Decisions were now being made in the WCC by men who were disinterested in dogma and theological definitions, and who were not deeply informed about the history of the Church, her Tradition and Christian culture. Those who were so informed and who would bring in difficulties by raising problems of history and theology would be edged out to the side. The interest had definitely shifted by the time of the New Delhi Assembly and the churches were now trying to find what they have in common and forgetting the "rest." They did not realize that "the rest" is exactly what comprises the individuality of the traditions and denominations. To forget these for the sake of unity is to achieve a superficial, an unreal, and certainly not a lasting unity. The new leaders of the WCC were no longer interested in doctrines and dogmas and could not understand that these theological truths have an existential dimension. Instead of theology and doctrine guiding their actions, they preferred the humanitarian schemes and the practic al actions of social accomplishment to improve the state of the world, but not necessarily the actual state of the Church. The spirit of secularism had penetrated into the Ecumenical Movement as well.
Florovsky continued undaunted to be the great voice of Orthodoxy and to uphold the need for serious theological scholarship and discourse, as opposed to social occasions and superficial speeches. After all, he argued, it was indeed through theological discourse and study that a real ecumenical advance had actually been achieved through the devout and dedicated work of several generations of theologians. No one seriously doubts today that the new and more adequate existential understanding of the Word of God, of the Holy Scriptures, is the fruit of devout biblical scholarship. Church historians, in spite of their continuing disagreements on many crucial points of interpretation, have drawn for us a new picture of the "common history" of the Church in the East and in the West, with a fuller understanding of "divided Christendom." Patristic scholars have demonstrated the perennial value of the ancient Tradition, which is existentially valid and challenging now no less than in the past. Liturgiologists have quic kened the understanding of devotional values, and even the historical soundings of this field have enriched the inner life of contemporary worshippers and believers. We find ourselves in a changed and renewed world, better equipped for grasping ecumenical problems, due largely to the indefatigable labor of those who, like Georges Florovsky, concentrated their efforts in the field of theological research and meditation.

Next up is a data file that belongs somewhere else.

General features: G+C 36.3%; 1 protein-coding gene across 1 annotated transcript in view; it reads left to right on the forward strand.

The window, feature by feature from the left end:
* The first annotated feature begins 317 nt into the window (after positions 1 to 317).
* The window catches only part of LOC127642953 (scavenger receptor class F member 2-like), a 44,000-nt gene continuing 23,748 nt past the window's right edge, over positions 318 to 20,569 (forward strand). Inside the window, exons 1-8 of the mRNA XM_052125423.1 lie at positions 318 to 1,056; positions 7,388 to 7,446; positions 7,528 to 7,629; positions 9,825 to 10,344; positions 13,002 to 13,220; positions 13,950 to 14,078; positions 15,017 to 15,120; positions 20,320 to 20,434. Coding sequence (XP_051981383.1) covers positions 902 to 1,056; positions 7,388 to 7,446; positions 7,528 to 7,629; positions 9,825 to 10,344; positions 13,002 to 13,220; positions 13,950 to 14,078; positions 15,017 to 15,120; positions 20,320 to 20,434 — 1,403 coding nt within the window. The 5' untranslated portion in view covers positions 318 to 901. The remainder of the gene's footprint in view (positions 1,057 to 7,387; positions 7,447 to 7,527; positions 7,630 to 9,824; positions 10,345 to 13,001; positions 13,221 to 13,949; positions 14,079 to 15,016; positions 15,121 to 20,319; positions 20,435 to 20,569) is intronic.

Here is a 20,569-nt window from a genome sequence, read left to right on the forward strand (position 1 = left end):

On virtually every theological inquiry, as seen in his vast theological writings, Florovsky had the singular gift to discern the essence of the matter and, from his immense erudition, offer an authentic Orthodox response. Often enough he would take an otherwise familiar theme and offer a completely different orientation derived from the Orthodox theological tradition that so richly and fully constituted his very being. This was, after all, the essence of his programmatic neo-Patristic synthesis, which regrettably was never fully worked out and completed by him.
When at the age of seventy Florovsky retired from Harvard University as Professor emeritus, he soon found himself at Princeton University, where he continued his teaching and scholarly research into the final years of his life. At Princeton, as in Harvard, Holy Cross, and St. Vladimir's, he taught many graduate students, who have become priests and scholars, theologians and professors in their own right, and who are now continuing in many parts of the world the distinctive theological work that he himself set in motion. (12)